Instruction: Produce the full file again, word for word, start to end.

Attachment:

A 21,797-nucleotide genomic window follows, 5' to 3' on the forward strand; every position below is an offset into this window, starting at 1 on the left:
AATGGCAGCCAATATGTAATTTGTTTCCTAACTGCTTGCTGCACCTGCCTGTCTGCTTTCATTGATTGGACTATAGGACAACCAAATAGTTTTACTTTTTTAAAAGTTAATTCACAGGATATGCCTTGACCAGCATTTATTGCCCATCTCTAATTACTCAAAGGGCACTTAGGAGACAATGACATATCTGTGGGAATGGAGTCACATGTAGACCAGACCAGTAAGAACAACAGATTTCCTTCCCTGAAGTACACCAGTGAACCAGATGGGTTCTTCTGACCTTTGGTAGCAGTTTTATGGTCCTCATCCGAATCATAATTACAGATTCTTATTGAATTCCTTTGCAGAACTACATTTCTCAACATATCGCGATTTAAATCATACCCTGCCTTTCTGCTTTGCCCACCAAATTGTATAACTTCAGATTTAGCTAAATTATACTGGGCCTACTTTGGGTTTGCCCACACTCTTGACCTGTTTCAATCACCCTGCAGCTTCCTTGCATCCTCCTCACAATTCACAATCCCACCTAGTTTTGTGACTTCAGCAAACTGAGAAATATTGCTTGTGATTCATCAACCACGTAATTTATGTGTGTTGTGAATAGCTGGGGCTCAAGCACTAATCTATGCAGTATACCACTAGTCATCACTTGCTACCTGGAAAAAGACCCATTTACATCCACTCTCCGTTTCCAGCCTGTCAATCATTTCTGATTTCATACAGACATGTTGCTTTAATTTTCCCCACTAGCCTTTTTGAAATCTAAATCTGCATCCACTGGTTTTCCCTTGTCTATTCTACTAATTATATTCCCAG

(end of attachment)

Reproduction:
A 21,797-nucleotide genomic window follows, 5' to 3' on the forward strand; every position below is an offset into this window, starting at 1 on the left:
AATGGCAGCCAATATGTAATTTGTTTCCTAACTGCTTGCTGCACCTGCCTGTCTGCTTTCATTGATTGGACTATAGGACAACCAAATAGTTTTACTTTTTTAAAAGTTAATTCACAGGATATGCCTTGACCAGCATTTATTGCCCATCTCTAATTACTCAAAGGGCACTTAGGAGACAATGACATATCTGTGGGAATGGAGTCACATGTAGACCAGACCAGTAAGAACAACAGATTTCCTTCCCTGAAGTACACCAGTGAACCAGATGGGTTCTTCTGACCTTTGGTAGCAGTTTTATGGTCCTCATCCGAATCATAATTACAGATTCTTATTGAATTCCTTTGCAGAACTACATTTCTCAACATATCGCGATTTAAATCATACCCTGCCTTTCTGCTTTGCCCACCAAATTGTATAACTTCAGATTTAGCTAAATTATACTGGGCCTACTTTGGGTTTGCCCACACTCTTGACCTGTTTCAATCACCCTGCAGCTTCCTTGCATCCTCCTCACAATTCACAATCCCACCTAGTTTTGTGACTTCAGCAAACTGAGAAATATTGCTTGTGATTCATCAACCACGTAATTTATGTGTGTTGTGAATAGCTGGGGCTCAAGCACTAATCTATGCAGTATACCACTAGTCATCACTTGCTACCTGGAAAAAGACCCATTTACATCCACTCTCCGTTTCCAGCCTGTCAATCATTTCTGATTTCATACAGACATGTTGCTTTAATTTTCCCCACTAGCCTTTTTGAAATCTAAATCTGCATCCACTGGTTTTCCCTTGTCTATTCTACTAATTATATTCCCAG